As for school & family-- nothing motivates you toward getting those advanced degrees & skills (or advanced whatever) like having a family.* Nothing can support you & help you like their love & loyalty, either.* Erma Bombeck used to say that people get married so that they can worry about money.* It's all too easy to become so focused on getting things done before you acquire family responsibilities that you keep on doing things and somehow never get around to the acquisition step.* Achieving goals as a team is what makes the whole family thing worthwhile.*
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Re: Relax and let the career come to you!
Old 09-09-2005, 08:40 PM   #58
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Re: Relax and let the career come to you!

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Originally Posted by soupcxan
Thanks for the input Nords...I WISH I could belong to local community groups and have a family, but being forced to relocate every 6 months (and then every 18 months once I finish this program, if you want to keep moving up the ladder) makes that extremely difficult. Hence my desire to get out at some point in my 5-year plan.
We used to move a lot in the Navy (19 moves in 20 years between the two of us) and it's not easy. But being in the Navy meant that we had common ties with the people at our new duty station and we might even have served with some of them before.

I don't know how Lions, Rotary, Kiwanis, or Toastmasters work but I wonder if the group chapters might make the transition to a new location easier to network. You'd like to think that you could contact them a few months in advance and set up a happy hour or dinner.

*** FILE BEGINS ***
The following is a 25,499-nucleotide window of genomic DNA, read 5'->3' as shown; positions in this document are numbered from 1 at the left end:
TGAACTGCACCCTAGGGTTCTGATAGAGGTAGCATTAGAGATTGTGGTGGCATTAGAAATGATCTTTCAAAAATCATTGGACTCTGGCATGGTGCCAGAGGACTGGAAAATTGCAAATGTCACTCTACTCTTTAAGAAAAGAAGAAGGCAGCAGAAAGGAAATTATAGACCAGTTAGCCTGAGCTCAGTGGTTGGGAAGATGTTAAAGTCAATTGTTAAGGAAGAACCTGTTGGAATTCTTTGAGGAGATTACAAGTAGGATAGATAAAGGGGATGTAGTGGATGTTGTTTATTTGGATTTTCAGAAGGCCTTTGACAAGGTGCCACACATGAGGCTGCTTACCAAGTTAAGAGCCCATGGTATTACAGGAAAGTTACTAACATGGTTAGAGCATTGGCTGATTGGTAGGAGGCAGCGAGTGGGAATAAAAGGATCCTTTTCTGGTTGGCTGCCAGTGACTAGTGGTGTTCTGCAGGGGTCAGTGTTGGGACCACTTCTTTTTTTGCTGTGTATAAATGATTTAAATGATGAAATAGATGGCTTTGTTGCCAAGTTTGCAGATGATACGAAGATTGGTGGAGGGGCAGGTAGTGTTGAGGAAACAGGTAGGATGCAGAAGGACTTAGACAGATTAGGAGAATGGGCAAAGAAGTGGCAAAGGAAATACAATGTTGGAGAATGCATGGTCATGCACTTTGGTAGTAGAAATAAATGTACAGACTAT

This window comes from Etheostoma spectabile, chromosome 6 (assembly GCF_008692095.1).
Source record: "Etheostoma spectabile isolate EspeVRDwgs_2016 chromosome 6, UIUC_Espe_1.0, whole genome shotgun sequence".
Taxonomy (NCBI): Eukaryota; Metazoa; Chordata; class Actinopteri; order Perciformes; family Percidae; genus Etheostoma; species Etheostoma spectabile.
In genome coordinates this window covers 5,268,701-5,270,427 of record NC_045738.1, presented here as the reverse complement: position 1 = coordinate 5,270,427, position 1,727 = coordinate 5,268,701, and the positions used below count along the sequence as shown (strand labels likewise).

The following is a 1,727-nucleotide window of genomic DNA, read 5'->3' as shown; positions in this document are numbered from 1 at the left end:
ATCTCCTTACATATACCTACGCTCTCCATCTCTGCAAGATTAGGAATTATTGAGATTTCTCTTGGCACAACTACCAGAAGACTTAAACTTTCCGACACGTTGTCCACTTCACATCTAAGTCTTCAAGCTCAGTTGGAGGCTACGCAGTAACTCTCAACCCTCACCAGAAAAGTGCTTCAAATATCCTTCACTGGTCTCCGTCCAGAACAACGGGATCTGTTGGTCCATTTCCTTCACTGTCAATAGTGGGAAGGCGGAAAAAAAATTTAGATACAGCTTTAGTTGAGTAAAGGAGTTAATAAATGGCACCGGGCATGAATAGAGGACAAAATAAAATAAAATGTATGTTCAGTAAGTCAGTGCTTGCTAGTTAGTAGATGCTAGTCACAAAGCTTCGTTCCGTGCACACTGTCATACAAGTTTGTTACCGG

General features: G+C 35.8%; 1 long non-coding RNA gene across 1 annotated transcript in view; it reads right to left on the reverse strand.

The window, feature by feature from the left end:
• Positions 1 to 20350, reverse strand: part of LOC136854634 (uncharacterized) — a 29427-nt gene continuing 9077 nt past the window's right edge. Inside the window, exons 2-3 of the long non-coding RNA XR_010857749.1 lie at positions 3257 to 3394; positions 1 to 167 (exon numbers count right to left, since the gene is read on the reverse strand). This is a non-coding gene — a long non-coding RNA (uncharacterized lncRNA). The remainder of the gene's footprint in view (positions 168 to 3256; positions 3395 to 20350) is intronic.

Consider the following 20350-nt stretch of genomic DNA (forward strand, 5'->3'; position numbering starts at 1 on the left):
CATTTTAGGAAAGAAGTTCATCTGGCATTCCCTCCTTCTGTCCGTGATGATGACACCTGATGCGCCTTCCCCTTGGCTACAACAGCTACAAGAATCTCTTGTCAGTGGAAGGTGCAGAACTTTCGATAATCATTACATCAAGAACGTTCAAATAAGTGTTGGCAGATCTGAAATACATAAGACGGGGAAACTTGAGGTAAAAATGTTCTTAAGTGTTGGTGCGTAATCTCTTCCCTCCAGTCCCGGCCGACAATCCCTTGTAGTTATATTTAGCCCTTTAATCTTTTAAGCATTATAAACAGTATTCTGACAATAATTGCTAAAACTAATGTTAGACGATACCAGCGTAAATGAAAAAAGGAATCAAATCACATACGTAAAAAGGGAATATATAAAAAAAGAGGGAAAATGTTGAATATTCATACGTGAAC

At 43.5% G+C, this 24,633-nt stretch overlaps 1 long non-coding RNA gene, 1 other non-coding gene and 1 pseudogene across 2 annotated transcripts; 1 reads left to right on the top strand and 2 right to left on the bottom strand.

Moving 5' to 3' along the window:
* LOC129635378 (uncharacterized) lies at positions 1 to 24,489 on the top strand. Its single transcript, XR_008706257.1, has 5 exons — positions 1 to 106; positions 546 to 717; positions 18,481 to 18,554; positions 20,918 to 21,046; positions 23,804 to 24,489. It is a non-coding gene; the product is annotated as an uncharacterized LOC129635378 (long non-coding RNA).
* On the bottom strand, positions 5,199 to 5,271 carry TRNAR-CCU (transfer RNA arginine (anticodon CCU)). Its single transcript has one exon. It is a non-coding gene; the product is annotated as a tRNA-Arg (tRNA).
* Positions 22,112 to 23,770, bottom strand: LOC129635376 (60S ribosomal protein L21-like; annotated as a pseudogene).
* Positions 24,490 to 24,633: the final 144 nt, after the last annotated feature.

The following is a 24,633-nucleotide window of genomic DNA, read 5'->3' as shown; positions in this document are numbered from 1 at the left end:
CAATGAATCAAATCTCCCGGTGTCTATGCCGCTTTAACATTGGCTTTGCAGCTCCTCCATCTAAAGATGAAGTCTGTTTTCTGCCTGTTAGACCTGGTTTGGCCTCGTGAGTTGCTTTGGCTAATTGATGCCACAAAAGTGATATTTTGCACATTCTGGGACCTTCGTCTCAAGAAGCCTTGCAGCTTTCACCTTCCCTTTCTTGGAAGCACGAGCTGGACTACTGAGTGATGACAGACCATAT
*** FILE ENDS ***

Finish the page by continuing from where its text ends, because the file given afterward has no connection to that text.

Families will put up with just about anything as long as your check is deposited on time!

"If you want to keep moving up the ladder." Well, it's tough to decide when enough is enough. If you want to hang out until retirement just halfway up, will the company let you?
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Re: Career: how to get where I want to be?
Old 09-09-2005, 10:29 PM   #59
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Re: Career: how to get where I want to be?

Laurence:
Quote:
The company I'm considering going to wants to do a 2 hour interview with 3 people.* GEEZ!
At this point, and in your situation, you should be interviewing them.

Remember, this stage is akin to a courtship.* The marriage can be something entirely different.

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Re: Career: how to get where I want to be?
Old 09-10-2005, 05:30 AM   #60
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Re: Career: how to get where I want to be?

Quote:
Originally Posted by Brat
Laurence:
At this point, and in your situation, you should be interviewing them.

Remember, this stage is akin to a courtship.* The marriage can be something entirely different.

It always is.

JG